Pelosi on May 22 accused Trump of engaging in a cover-up and at a news conference the following day said the president is “crying out” for Democrats to move to oust him. But she stressed at her news conference that the House’s Democratic caucus “is not on a path to impeachment ― and that’s where he wants us to be.”

She termed the impeachment process “a very divisive place to go in our country.” Ongoing congressional inquiries into various actions by Trump “may take us to a place that is unavoidable in terms of impeachment, but we’re not at that place.”

Here are the House members who have publicly called for Congress to launch an impeachment inquiry:

Rep. Steve Cohen (D-Tenn.), House Judiciary Committee member

Rep. David Cicilline (D-R.I.), House Judiciary Committee member, Democratic leadership team

Rep. Pramila Jayapal (D-Wash.), House Judiciary Committee member, Democratic leadership team

Rep. Jamie Raskin (D-Md.), House Judiciary Committee member, Democratic leadership team

Rep. Val Demings (D-Fla.), House Judiciary Committee member

Rep. Joe Neguse (D-Colo.), House Judiciary Committee member, Democratic leadership team

Rep. Veronica Escobar (D-Texas), House Judiciary Committee member

Rep. Mary Gay Scanlon (D-Pa.), House Judiciary Committee vice-chair

Rep. Greg Stanton (D-Ariz.), House Judiciary Committee member

Rep. Ted Lieu (D-Calif.), House Judiciary Committee member

Rep. Eric Swalwell (D-Calif.), House Judiciary Committee member

Rep. Cedric Richmond (D-La.), House Judiciary Committee member

Rep. Madeleine Dean (D-Pa.)

Rep. Justin Amash (R-Mich.)

Rep. Jared Huffman (D-Calif.)

Rep. Alexandria Ocasio-Cortez (D-N.Y.)

Rep. Al Green (D-Texas)

Rep. Ayanna Pressley (D-Mass.)

Rep. Rashida Tlaib (D-Mich.)

Rep. Filemon Vela (D-Texas)

Rep. Earl Blumenauer (D-Ore.)

Rep. Ilhan Omar (D-Minn.)

Rep. Joaquin Castro (D-Texas)

Rep. Maxine Waters (D-Calif.), House Financial Services Committee chair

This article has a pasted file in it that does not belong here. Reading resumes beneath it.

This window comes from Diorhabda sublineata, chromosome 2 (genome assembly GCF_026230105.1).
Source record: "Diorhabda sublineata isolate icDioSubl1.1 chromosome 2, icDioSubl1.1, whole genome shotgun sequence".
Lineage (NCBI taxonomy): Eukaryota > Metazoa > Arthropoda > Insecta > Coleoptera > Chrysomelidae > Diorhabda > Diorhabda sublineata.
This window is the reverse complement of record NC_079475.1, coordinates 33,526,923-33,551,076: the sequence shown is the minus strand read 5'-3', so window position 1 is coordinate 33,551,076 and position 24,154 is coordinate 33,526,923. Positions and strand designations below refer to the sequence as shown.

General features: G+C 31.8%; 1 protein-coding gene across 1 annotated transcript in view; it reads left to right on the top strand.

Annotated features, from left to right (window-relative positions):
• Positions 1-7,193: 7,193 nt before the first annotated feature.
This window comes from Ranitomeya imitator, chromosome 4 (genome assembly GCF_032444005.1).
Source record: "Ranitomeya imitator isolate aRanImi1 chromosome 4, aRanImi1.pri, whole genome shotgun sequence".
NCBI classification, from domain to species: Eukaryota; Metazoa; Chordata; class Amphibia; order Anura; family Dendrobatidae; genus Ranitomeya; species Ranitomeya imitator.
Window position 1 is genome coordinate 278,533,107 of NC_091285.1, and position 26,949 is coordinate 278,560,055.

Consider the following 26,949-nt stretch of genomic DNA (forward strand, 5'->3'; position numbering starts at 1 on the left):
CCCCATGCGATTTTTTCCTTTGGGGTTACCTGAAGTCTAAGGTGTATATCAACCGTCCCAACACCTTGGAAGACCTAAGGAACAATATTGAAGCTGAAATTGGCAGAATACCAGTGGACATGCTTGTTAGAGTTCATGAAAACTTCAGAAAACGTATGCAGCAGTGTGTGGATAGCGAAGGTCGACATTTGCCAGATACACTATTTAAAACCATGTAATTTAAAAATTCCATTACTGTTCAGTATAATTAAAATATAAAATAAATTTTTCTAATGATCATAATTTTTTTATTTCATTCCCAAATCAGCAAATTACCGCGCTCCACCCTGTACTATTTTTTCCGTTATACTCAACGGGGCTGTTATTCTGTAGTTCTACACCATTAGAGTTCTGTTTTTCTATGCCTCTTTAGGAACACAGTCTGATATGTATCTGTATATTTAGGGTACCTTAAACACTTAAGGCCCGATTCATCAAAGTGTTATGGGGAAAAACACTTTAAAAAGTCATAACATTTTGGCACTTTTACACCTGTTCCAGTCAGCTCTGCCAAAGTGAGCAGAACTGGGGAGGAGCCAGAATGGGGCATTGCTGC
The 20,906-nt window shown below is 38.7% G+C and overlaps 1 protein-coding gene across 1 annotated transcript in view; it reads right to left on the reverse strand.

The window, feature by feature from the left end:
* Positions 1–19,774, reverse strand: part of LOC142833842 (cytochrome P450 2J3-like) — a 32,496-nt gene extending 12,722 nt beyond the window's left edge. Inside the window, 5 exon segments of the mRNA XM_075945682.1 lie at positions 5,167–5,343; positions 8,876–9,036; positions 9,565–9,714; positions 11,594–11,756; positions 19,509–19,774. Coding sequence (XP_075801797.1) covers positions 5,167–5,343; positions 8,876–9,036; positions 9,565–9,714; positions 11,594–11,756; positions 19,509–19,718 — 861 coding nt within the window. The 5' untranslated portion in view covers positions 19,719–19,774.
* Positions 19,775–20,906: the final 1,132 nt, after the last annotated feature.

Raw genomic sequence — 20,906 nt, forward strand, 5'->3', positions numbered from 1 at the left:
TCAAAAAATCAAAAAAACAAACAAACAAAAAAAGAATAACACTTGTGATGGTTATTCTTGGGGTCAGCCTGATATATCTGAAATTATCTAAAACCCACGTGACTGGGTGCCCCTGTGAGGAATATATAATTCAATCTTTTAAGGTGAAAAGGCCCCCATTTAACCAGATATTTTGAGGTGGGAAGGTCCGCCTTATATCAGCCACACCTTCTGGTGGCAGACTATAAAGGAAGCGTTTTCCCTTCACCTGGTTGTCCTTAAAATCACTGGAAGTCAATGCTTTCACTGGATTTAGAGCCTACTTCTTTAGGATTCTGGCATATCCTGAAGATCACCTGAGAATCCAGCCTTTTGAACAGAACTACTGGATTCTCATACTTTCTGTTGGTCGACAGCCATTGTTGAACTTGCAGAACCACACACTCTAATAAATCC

Rep. Norma Torres (D-Calif.)

Rep. Diana DeGette (D-Colo.)

Rep. John Yarmuth (D-Ky.), House Budget Committee chair

Rep. Seth Moulton (D-Mass.)

Rep. Tom Malinowski (D-N.J.)

Rep. Kathleen Rice (D-N.Y.)

Rep. Suzanne Bonamici (D-Ore.)

Rep. Dwight Evans (D-Pa.)

Rep. Don Beyer (D-Va.)

Rep. Mark Pocan (D-Wis.)

Rep. Juan Vargas (D-Calif.)

Rep. Barbara Lee (D-Calif.), Democratic leadership team

Rep. Danny Davis (D-Ill.)

Rep. Brendan Boyle (D-Pa.)

Rep. Bill Pascrell (D-N.J.)

Rep. Bennie Thompson (D-Miss.), House Homeland Security Committee chair

Rep. Jim McGovern (D-Mass.), House Rules Committee chair

Rep. Chellie Pingree (D-Maine)

Rep. Jesus “Chuy” Garcia (D-Ill.)

Rep. Mark DeSaulnier (D-Calif.)

Rep. Raul Grijalva (D-Ariz.), House Natural Resources Committee chair

Rep. Bobby Rush (D-Ill.)

Rep. Jackie Speier (D-Calif.)

Rep. Betty McCollum (D-Minn.)

Rep. Mike Quigley (D-Ill.)

Rep. Alan Lowenthal (D-Calif.)

Rep. G.K. Butterfield (D-N.C.)

Rep. Adriano Espaillat (D-N.Y.)

Rep. Gwen Moore (D-Wis.)

Rep. Paul Tonko (D-N.Y.)

Rep. Alma Adams (D-N.C.)

Rep. Tim Ryan (D-Ohio)

Rep. Grace Napolitano (D-Calif.)

Rep. Nanette Barragán (D-Calif.)

Rep. Marcia Fudge (D-Ohio)

Rep. Yvette Clarke (D-N.Y.)

Rep. Dan Kildee (D-Mich.), Democratic leadership team

Rep. Andy Levin (D-Mich.)

Rep. Carolyn Maloney (D-N.Y.)

Rep. Katie Porter (D-Calif.)

Rep. Brian Higgins (D-N.Y.)

Rep. Brenda Lawrence (D-Mich.)

This story has been updated with the increased number of lawmakers backing an impeachment inquiry.

CORRECTION: This article originally listed Rep. Harley Rouda (D-Calif.) as calling for an impeachment inquiry.

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This article originally appeared on HuffPost.